There’s a bloke called Jeffrey Long who claims to have scientific evidence that near-death experiences prove some form of afterlife.
So what, you ask? Whatever you think about the soul, you probably assume that he’s just another crackpot.
In fact, Jeff is a medical doctor specializing in oncology who has compiled many accounts of near-death experiences. His research is dismissed by his colleagues and his career has no doubt been limited by his obsession.
Jeff reckons he’s the victim of bias because medical journals refuse to publish his research even though it meets their criteria in terms of methods and statistical significance.
He’s written a book on the subject and is big in mystical, new age circles but sources very close to him suggest that there’s more here than meet the eye.
Word is, Jeff is as skeptical as they come.
Not only is he skeptical of the whole proof-of-afterlife business – he’s also skeptical about present scientific methods and standards used in medical research.
He’s taking the piss to make a point.
So far, the medical establishment has not responded in any meaningful way.
If you think Jeff’s far out, I’ve got another one for you. Eugene M. McCarthy has a Ph. D in genetics from the University of Georgia. He published a book on how evolution in birds can be driven by hybridization. In another paper (that failed peer review – that bias again!) he posits a form of non-Darwinian, hybridization-driven evolution for the whole of the tree of life.
Where do humans fit in, then?
Well, on his extensive website he says that humans emerged as a result of hybridization following a female chimpanzee mating with a male pig.
As you can see from that link, this was not some idle musing. He’s put an enormous amount of time and effort into developing this theory.
Rational Wiki, not an unbiased site, says:
This is the crux of the problem with this hypothesis. McCarthy has made an extraordinary hypothesis, but extraordinary claims require extraordinary evidence, and McCarthy admits that there is no way to verify his hypothesis with genetic evidence.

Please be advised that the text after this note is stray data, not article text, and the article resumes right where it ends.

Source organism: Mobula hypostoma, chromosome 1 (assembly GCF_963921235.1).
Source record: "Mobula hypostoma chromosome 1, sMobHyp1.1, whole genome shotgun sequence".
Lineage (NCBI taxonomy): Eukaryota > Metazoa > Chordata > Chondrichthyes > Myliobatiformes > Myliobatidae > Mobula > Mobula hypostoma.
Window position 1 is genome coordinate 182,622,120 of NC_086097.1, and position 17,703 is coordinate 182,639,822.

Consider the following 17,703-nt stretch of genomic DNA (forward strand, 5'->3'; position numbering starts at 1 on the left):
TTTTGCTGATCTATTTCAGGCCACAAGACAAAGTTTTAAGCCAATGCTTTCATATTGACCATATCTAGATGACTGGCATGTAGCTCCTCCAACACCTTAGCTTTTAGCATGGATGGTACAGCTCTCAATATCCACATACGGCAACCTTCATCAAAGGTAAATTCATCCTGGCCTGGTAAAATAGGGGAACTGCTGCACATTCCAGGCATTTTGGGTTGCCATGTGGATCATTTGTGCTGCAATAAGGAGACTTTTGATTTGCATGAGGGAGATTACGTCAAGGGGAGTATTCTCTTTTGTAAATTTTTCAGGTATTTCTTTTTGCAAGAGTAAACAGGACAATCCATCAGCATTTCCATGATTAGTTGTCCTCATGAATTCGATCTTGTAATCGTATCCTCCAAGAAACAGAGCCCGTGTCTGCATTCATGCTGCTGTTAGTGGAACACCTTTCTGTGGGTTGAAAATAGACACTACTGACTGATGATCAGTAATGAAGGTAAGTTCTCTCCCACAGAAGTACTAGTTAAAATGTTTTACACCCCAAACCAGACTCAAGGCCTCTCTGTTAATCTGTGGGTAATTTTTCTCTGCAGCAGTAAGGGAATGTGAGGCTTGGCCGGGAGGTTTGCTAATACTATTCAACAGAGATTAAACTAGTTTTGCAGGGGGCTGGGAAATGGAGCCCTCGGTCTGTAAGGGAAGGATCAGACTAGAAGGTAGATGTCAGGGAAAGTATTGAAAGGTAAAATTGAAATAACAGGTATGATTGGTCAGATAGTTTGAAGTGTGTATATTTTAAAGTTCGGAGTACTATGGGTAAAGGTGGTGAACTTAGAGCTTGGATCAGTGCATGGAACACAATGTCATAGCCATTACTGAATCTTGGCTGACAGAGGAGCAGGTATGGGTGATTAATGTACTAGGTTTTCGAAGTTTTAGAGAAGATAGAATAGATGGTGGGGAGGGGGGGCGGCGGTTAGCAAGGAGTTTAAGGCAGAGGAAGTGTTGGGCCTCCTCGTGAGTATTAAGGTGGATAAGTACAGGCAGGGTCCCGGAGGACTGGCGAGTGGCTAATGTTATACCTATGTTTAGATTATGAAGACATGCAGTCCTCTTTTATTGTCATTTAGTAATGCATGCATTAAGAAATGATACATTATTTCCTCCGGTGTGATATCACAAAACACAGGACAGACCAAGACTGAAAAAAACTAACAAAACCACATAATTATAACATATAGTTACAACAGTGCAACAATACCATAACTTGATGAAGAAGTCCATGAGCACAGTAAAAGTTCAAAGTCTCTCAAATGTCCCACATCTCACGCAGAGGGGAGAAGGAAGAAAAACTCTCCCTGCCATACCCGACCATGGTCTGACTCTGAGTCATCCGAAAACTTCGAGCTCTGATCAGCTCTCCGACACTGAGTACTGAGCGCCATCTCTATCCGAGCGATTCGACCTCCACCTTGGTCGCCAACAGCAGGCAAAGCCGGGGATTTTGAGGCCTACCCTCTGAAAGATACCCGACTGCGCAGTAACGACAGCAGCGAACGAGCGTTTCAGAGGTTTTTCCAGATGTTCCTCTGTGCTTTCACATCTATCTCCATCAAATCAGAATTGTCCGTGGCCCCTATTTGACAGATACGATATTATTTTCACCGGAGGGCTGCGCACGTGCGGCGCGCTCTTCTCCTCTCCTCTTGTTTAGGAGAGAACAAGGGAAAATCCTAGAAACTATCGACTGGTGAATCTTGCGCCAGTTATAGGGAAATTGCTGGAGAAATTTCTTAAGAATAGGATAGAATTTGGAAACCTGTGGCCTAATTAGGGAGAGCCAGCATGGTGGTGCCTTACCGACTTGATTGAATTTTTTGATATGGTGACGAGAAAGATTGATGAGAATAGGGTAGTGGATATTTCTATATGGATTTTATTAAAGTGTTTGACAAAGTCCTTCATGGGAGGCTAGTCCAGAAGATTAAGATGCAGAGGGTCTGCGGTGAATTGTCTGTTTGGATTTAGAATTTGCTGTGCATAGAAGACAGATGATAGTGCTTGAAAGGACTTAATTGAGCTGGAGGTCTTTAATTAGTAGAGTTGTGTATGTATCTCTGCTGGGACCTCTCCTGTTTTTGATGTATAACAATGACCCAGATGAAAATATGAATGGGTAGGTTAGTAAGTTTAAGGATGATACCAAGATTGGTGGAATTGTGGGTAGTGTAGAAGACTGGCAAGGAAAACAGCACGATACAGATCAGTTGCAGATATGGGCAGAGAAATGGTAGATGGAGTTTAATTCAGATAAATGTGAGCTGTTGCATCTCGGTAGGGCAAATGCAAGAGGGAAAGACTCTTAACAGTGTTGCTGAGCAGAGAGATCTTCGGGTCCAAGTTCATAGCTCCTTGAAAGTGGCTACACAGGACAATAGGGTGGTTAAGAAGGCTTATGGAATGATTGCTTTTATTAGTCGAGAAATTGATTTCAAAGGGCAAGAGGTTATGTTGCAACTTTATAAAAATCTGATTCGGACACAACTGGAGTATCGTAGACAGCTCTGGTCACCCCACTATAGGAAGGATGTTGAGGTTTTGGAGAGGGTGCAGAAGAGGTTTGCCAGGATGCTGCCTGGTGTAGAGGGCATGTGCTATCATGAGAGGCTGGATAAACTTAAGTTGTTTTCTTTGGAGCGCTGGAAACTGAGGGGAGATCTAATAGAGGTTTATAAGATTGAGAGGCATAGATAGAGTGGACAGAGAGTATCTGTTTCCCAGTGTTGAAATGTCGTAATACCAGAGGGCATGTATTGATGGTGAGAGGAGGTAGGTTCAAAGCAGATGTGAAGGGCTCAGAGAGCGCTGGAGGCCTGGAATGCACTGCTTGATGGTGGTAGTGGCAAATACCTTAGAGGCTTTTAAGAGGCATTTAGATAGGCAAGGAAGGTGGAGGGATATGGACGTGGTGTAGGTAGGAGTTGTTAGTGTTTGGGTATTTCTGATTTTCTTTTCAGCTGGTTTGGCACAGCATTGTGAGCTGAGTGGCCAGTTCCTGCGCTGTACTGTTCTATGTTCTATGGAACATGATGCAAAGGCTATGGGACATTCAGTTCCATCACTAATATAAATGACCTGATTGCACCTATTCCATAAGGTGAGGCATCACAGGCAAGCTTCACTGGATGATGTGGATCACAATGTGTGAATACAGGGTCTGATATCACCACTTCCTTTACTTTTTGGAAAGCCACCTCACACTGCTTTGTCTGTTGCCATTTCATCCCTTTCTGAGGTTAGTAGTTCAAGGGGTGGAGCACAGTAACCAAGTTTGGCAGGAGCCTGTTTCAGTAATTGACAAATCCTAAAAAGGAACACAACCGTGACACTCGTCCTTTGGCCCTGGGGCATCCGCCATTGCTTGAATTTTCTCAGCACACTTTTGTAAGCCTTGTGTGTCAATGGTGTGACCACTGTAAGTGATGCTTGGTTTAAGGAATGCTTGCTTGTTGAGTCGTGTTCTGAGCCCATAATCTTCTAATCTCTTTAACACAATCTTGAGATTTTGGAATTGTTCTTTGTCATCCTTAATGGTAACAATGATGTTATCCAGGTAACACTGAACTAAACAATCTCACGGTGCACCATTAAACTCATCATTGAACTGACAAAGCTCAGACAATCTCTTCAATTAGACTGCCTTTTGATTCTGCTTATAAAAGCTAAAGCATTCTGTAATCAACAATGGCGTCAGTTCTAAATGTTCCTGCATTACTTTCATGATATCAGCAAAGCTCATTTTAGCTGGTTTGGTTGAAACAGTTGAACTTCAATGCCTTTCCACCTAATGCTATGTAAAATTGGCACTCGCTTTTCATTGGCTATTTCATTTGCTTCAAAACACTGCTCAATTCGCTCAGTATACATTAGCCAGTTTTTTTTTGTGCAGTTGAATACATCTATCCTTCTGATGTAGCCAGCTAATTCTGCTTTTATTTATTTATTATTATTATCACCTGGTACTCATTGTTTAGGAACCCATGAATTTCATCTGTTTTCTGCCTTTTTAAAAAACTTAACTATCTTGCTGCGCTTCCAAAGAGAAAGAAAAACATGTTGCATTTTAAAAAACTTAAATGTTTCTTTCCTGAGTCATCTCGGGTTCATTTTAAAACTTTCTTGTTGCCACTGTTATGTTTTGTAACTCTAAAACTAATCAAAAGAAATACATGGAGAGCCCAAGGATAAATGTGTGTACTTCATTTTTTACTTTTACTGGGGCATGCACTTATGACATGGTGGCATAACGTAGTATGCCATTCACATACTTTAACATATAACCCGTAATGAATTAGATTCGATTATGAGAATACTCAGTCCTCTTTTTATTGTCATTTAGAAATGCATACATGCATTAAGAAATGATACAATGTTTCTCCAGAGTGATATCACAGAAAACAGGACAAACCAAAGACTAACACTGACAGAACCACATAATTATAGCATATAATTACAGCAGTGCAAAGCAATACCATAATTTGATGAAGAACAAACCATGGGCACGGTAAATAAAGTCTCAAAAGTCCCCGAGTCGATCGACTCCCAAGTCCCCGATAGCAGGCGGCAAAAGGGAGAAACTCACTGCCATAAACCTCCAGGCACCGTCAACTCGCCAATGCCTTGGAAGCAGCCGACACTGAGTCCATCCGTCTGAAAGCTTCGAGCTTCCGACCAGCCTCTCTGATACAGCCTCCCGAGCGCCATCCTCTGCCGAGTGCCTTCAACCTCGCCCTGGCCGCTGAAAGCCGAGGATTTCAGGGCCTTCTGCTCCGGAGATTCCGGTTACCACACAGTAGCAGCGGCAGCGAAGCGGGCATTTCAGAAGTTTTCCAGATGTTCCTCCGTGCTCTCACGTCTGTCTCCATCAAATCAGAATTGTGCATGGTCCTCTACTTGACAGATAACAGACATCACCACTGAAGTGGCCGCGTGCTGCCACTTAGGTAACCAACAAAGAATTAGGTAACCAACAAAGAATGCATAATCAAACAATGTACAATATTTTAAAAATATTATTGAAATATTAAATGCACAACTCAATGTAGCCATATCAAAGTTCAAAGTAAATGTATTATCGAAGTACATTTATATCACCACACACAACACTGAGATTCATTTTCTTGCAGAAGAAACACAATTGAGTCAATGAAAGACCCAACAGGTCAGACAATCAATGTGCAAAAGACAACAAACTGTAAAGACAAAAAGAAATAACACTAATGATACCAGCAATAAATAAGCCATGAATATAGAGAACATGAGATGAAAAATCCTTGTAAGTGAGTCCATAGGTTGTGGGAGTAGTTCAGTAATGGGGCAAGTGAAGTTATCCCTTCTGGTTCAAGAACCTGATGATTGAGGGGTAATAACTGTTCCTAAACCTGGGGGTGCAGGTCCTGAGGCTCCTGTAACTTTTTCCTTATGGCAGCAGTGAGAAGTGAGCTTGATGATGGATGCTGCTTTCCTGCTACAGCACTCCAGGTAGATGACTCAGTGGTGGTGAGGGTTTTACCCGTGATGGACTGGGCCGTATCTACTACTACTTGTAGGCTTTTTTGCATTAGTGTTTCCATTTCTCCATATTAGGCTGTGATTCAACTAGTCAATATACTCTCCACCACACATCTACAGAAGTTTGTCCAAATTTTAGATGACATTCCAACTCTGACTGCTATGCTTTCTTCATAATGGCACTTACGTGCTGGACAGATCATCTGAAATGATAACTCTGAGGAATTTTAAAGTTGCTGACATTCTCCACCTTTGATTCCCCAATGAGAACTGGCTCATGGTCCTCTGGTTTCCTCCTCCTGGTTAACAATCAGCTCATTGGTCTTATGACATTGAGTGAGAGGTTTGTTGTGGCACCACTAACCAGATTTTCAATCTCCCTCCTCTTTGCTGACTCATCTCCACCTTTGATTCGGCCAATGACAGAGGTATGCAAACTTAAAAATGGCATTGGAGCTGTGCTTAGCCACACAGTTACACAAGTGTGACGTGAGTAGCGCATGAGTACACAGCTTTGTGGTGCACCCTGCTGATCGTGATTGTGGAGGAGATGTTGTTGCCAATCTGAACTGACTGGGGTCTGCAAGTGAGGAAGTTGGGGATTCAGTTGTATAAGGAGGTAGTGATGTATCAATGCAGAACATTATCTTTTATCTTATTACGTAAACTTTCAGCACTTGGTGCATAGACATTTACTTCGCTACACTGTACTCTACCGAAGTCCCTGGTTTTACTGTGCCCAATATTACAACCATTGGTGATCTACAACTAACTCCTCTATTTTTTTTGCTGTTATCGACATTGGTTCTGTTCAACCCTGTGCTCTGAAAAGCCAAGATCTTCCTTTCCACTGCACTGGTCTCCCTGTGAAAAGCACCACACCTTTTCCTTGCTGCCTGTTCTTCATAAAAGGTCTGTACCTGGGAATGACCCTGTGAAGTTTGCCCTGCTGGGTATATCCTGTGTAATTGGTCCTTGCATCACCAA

You mean . . . it can’t be disproven?
I don’t know whether Eugene is a troll or not but if he is, I doff my cap. Disprove this, eggheads!
Another example of deliberately obtuse scientific theorizing is the Flat Earth Theory. There are other, more serious cranks who achieve the same end inadvertently, like that Nobel Prize winner who reckons there’s no such thing as HIV.
Whatever their motives, the effect of wacky outliers in any field is the same – something like throwing a cat among pigeons. Respected scientists who bother to evaluate their ideas seriously find themselves scrambling to prove that they are wrong.
The Flat Earth is the most easily debunked by showing evidence that supports the Spherical Earth Theory. Some of the others are trickier. If humans have no pig ancestry, how can you definitively show that? Yes, the idea lacks a testable hypothesis. Isn’t that a valid criticism of the scientific method as currently applied? Is there perhaps something wrong with the whole field of biology if scientists can’t easily demonstrate with hard evidence that humans did not evolve from a monkey fucking a pig?
If we’re so certain that’s wrong, what’s the hurdle? Should we perhaps be a little less certain about everything that is supposedly established?
Jeff of the Near Death Experiences is the best because he does use testable hypotheses and proper research methodology in his studies. Everything about his work screams to the wise, ‘Our supposedly empirical system of establishing truth is not as good as we think it is.’
Whether they are troll or loonies, we should respect those who generate and exhaustively defend crank theories. We should not laugh them out of peer-reviewed journals without justifiable cause nor censor them from social media.
Sometimes they win by making monkeys of us. In very rare cases, they turn out to be right.
Edit: I just found a perfect case in point. This video describes how research into clairvoyance was so hard to debunk that it ended up instigating reforms in psychological research standards. I’m not sure if that was the intention but that was what it achieved: